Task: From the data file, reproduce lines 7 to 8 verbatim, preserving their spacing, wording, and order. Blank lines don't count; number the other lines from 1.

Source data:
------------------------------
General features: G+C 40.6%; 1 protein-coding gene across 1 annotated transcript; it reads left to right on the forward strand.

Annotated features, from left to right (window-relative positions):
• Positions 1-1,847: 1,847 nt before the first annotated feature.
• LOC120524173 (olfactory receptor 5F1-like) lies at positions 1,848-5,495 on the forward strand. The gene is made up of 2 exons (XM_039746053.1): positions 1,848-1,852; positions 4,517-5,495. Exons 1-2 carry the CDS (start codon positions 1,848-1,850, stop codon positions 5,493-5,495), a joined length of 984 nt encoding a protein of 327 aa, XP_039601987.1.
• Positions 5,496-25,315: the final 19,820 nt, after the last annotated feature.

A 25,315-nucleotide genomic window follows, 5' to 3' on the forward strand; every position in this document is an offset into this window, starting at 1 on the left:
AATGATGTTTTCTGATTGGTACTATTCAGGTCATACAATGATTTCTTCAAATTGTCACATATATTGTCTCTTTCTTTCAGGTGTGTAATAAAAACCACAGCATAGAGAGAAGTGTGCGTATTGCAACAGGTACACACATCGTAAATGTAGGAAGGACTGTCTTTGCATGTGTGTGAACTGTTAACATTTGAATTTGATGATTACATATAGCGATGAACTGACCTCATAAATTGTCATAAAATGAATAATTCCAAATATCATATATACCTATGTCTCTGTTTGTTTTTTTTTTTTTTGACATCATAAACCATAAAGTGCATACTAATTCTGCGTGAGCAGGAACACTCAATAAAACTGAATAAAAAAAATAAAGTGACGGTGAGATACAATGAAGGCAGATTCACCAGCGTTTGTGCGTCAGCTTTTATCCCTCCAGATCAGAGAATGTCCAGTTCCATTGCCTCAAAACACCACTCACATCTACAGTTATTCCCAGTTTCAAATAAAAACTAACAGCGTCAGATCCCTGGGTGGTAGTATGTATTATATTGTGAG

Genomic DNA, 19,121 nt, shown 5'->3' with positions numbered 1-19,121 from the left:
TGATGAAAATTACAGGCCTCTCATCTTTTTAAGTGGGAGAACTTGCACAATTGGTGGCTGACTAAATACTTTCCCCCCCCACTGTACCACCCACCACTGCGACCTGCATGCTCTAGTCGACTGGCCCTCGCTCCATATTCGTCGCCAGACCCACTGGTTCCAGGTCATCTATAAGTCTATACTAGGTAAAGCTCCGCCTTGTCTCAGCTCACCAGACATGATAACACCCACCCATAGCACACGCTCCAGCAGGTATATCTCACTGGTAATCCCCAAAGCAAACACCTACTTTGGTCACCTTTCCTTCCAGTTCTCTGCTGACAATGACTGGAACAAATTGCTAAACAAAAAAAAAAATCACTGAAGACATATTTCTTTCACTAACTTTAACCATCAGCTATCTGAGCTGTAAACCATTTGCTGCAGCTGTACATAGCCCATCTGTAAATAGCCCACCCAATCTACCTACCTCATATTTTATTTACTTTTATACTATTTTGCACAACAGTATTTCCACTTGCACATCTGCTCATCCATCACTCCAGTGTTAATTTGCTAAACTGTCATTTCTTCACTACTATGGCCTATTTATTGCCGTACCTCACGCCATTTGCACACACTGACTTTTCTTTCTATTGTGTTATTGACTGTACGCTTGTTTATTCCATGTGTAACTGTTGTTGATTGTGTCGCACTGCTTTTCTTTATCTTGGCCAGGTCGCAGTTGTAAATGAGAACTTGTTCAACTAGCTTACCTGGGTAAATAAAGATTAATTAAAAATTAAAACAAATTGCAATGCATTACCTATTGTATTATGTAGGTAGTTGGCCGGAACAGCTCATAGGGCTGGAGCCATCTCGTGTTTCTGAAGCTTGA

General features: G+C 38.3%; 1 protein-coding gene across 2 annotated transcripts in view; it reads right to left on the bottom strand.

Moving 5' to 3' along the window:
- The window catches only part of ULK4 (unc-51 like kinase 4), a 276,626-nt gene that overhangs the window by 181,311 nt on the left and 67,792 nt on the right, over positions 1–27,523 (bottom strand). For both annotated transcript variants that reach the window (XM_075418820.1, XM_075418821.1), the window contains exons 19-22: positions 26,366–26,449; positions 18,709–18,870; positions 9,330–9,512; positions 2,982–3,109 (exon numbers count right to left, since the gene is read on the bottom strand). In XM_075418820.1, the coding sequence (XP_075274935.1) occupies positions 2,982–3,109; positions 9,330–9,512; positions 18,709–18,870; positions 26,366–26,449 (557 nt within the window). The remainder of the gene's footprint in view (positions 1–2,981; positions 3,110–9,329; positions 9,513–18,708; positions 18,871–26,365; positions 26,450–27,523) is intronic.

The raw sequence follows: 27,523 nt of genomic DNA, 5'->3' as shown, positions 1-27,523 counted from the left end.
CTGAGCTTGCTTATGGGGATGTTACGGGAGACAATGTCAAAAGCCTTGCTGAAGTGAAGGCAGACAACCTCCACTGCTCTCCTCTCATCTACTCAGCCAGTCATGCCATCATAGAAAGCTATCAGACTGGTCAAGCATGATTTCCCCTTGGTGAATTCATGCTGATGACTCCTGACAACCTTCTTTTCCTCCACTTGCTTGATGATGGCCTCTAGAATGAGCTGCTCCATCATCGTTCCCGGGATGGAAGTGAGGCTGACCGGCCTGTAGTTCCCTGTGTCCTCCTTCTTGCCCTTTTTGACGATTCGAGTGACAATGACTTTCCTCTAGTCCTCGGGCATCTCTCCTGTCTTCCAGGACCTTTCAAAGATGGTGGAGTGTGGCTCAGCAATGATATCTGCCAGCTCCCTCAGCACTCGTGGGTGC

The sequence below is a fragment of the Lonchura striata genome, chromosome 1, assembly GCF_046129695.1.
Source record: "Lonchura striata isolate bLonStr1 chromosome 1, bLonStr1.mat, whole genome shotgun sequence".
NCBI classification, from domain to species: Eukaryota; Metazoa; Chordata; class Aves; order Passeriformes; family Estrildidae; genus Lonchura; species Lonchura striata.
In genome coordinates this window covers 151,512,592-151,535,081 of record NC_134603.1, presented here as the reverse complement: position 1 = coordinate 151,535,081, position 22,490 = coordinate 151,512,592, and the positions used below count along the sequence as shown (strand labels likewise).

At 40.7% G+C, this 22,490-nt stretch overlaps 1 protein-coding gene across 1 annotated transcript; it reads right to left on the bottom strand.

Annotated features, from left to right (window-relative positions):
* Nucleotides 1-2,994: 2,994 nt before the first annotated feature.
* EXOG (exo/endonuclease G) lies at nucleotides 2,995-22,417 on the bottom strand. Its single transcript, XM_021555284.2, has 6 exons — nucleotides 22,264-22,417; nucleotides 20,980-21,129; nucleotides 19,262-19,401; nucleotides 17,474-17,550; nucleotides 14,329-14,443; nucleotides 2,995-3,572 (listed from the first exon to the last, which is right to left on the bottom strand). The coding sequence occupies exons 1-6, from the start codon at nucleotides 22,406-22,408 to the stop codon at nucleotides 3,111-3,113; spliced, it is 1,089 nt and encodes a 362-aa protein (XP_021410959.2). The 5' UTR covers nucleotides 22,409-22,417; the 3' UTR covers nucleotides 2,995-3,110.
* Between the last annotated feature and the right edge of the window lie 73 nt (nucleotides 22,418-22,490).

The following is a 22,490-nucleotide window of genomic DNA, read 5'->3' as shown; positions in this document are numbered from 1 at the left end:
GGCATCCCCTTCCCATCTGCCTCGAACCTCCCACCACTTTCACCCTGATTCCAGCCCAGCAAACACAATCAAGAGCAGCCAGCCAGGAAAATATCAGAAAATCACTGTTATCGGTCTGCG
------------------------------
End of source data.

AATGATGTTTTCTGATTGGTACTATTCAGGTCATACAATGATTTCTTCAAATTGTCACATATATTGTCTCTTTCTTTCAGGTGTGTAATAAAAACCACAGCATAGAGAGAAGTGTGCGTATTGCAACAGGTACACACATCGTAAATGTAGGAAGGACTGTCTTTGCATGTGTGTGAACTGTTAACATTTGAATTTGATGATTACATATAGCGATGAACTGACCTCATAAATTGTCATAAAATGAATAATTCCAAATATCATATATACCTATGTCTCTGTTTGTTTTTTTTTTTTTTGACATCATAAACCATAAAGTGCATACTAATTCTGCGTGAGCAGGAACACTCAATAAAACTGAATAAAAAAAATAAAGTGACGGTGAGATACAATGAAGGCAGATTCACCAGCGTTTGTGCGTCAGCTTTTATCCCTCCAGATCAGAGAATGTCCAGTTCCATTGCCTCAAAACACCACTCACATCTACAGTTATTCCCAGTTTCAAATAAAAACTAACAGCGTCAGATCCCTGGGTGGTAGTATGTATTATATTGTGAG

Genomic DNA, 19,121 nt, shown 5'->3' with positions numbered 1-19,121 from the left: